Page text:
Many more directors and actors have been exposed for their deviant behavior, in many cases, known and tolerated by others for decades just like Weinstein. Alleged violators include Hollywood director James Toback who’s accused of incidents “in a hotel room, a movie trailer, a public park and meetings framed as interviews or auditions…typically to dry-hump them or masturbate in front of them, ejaculating into his pants or onto their bodies and then walk away. Meeting over”. The accounts are disturbing and often the incidents, just like those involving Weinstein, were coerced as a requirement to being considered for an opportunity. As of late last year, the number of women who have come forward against Toback exceeds two hundred, including actress Julianne Moore. Another example, Warner Bros. TV Group suspended Andrew Kreisberg, Executive Producer on shows “Supergirl,” “The Flash,” and “Arrow”, amidst allegations that he engaged in a pattern of alleged sexual harassment and inappropriate physical contact over a period of years. Apparently, none of the people who came forward went to HR for fear of repercussions, and attempts by others who were aware of his behavior fell on deaf ears. Kreisberg vehemently denies the allegations.
It was disappointing to learn the sexual allegations about one of our favorite actors, Kevin Spacey, lead of the acclaimed Netflix show “House of Cards”. According to recent press releases, in 1986, when Spacey was 26, he allegedly assaulted 14-year-old Anthony Rapp, today known for his role in the Broadway musical “Rent." Spacey has since apologized on Twitter, blaming alcohol for his actions, and is now facing a series of other allegations, including from employees who have been working recently with him on “House of Cards”.
The consequences for Spacey have been devastating. Netflix has severed all ties with the actor and his role in the blockbuster movie “All the Money in the World” was recast, costing production approximately $3 million to hire Spacey’s replacement. In light of these events, The International Academy is not honoring Kevin Spacey with the 2017 International Emmy Founders Award. More men are coming forward, and Spacey is rumored to be receiving treatment for his behavior. Morgan Freeman, another one of our most favorite actors, has now been accused of inappropriate behavior on many of his movie sets for years, including sexual comments about body parts and clothes and inappropriate touching. His roles include “Driving Miss Daisy,” “Shawshank Redemption,” and “Million Dollar Baby.” Although Freeman has publicly apologized, advertisers who use his powerful voice, including Visa, are suspending commercials where the actor is featured. Freeman is crushed at the accusations and claims that his behavior was not with intent to harm. Louis CK, a well-known comedian (“Parks and Recreation” and “Louie"), was also accused of inappropriate behavior, dating back more than a decade according to five women, including masturbating in front of them even when confronted and told to stop. By late 2017, Louis’s New York premiere of his upcoming movie, “I Love You Daddy”, and his appearance on “The Late Show With Stephen Colbert” were both abruptly canceled, just prior to the news breaking about his sexual deviancy. Louis CK has since admitted to the alleged conduct and expressed remorse for taking advantage of his influence “irresponsibly.”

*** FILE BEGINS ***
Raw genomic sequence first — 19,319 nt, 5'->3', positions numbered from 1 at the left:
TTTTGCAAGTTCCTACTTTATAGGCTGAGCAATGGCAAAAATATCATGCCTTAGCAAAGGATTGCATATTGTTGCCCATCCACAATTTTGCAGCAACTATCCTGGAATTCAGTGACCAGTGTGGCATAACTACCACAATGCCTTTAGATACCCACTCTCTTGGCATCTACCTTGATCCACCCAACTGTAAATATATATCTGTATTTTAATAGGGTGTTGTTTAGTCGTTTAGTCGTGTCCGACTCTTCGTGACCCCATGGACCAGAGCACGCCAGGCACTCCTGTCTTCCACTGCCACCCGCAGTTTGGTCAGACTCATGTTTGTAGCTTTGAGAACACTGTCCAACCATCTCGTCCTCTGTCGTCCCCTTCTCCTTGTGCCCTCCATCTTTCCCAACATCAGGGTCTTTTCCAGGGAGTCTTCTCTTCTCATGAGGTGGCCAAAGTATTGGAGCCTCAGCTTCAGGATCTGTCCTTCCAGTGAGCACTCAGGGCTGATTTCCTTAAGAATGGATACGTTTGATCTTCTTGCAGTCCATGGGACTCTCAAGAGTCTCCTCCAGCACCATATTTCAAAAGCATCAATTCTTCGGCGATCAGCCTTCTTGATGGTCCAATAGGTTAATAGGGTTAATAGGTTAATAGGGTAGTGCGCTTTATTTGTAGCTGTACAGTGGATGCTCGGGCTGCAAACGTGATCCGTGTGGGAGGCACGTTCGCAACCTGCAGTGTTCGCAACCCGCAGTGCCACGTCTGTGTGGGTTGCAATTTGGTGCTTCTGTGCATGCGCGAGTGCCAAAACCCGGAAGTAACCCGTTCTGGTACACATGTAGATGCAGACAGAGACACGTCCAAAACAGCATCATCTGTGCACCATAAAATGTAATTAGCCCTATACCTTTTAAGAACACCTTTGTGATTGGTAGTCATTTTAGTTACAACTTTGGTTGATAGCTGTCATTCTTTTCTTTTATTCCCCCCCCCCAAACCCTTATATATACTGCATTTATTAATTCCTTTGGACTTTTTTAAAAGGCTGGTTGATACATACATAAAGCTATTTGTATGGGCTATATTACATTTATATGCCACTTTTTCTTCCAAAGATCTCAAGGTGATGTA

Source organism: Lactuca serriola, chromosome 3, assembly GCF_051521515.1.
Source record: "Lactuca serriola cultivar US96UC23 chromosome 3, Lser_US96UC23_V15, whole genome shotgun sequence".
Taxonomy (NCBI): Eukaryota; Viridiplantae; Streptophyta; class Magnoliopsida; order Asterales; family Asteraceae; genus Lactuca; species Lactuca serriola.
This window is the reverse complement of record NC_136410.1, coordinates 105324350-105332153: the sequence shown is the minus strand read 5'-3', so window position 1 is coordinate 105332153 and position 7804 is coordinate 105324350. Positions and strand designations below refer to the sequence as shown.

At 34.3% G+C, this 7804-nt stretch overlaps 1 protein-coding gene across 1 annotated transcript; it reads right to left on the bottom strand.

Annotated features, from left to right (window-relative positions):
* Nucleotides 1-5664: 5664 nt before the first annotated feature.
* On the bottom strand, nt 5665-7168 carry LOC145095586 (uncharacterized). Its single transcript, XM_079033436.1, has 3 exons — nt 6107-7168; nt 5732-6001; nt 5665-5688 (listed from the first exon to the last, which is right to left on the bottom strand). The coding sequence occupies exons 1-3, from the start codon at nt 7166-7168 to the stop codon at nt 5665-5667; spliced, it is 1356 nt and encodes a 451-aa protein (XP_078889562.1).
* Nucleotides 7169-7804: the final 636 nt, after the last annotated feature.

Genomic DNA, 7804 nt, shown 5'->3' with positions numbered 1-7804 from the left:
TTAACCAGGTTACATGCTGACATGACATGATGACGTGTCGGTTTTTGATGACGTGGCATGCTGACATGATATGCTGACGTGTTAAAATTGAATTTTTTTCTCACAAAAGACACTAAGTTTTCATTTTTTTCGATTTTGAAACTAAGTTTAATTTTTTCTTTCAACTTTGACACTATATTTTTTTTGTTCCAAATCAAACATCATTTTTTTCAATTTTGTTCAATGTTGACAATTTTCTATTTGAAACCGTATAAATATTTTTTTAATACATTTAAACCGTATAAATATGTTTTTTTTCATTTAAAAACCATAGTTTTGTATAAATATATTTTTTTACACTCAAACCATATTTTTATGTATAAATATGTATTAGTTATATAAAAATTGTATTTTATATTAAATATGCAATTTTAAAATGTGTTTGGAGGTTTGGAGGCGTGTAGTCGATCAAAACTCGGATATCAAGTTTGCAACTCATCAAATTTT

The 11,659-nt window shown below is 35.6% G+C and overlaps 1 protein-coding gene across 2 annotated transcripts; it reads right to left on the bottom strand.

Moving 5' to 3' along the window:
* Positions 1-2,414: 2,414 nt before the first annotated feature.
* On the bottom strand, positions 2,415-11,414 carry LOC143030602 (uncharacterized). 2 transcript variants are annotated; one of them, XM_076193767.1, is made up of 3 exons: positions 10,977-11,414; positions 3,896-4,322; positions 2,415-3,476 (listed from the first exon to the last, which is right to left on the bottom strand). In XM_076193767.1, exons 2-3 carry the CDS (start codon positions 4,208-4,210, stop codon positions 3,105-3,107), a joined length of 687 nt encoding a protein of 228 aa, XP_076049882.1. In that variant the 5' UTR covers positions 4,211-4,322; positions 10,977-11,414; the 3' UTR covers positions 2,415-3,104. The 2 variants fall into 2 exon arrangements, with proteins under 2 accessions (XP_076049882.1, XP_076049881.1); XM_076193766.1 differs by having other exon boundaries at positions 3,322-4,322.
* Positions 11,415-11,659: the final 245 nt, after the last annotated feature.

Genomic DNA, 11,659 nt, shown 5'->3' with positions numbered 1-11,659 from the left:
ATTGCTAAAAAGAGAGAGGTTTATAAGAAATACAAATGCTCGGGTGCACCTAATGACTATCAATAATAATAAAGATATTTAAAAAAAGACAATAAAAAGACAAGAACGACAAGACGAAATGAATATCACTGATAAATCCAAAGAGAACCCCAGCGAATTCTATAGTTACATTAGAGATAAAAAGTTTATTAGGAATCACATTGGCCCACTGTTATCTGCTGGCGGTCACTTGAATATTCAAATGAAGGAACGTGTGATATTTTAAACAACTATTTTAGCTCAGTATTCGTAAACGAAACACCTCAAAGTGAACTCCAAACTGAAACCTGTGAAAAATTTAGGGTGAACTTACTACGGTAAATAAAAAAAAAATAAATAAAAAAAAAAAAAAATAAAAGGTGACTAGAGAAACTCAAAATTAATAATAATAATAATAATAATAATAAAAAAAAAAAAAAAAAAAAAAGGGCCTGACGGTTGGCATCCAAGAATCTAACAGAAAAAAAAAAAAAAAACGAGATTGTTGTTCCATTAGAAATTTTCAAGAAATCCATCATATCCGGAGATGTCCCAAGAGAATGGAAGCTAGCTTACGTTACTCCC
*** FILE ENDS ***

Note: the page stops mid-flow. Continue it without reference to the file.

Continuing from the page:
What about Bill Cosby? Now 80 years old, Bill Cosby was finally found guilty on three counts of aggravated indecent assault in Norristown, Pennsylvania, for drugging and sexually assaulting Andrea Constand at his home in 2004, a woman he was mentoring at the time at Temple University. The first trial in June of 2017 ended in a mistrial after jurors remained deadlocked after six days of deliberations. Constand brought a civil case against Cosby 13 years ago, but charges were not filed by prosecutors until 2015, just shy of the expiration of Pennsylvania’s 12-year statute of limitations. The guilty verdict exemplifies a victory for more than 50 women who have accused Cosby of similar sexual misconduct and is the first high profile conviction since the breaking of the #MeToo movement. Cosby has lost television deals, his reputation as “America’s Dad,” and honorary college degrees (estimated to be more than 60) from Fordham, Marquette, Brown and University of San Francisco to name a few, and is now facing possible jail time of up to ten years for each count.